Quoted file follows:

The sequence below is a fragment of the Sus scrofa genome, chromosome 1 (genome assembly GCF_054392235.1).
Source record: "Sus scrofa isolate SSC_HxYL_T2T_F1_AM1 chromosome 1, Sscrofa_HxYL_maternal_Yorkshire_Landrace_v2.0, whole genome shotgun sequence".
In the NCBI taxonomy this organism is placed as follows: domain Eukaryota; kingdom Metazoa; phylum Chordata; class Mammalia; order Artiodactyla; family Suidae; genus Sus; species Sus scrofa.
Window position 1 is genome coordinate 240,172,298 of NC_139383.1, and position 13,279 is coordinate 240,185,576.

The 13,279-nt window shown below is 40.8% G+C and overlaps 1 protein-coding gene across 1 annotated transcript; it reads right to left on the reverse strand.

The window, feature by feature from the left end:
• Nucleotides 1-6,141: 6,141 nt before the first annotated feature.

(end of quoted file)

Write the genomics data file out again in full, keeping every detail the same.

The sequence below is a fragment of the Sus scrofa genome, chromosome 1 (genome assembly GCF_054392235.1).
Source record: "Sus scrofa isolate SSC_HxYL_T2T_F1_AM1 chromosome 1, Sscrofa_HxYL_maternal_Yorkshire_Landrace_v2.0, whole genome shotgun sequence".
In the NCBI taxonomy this organism is placed as follows: domain Eukaryota; kingdom Metazoa; phylum Chordata; class Mammalia; order Artiodactyla; family Suidae; genus Sus; species Sus scrofa.
Window position 1 is genome coordinate 240,172,298 of NC_139383.1, and position 13,279 is coordinate 240,185,576.

The 13,279-nt window shown below is 40.8% G+C and overlaps 1 protein-coding gene across 1 annotated transcript; it reads right to left on the reverse strand.

The window, feature by feature from the left end:
• Nucleotides 1-6,141: 6,141 nt before the first annotated feature.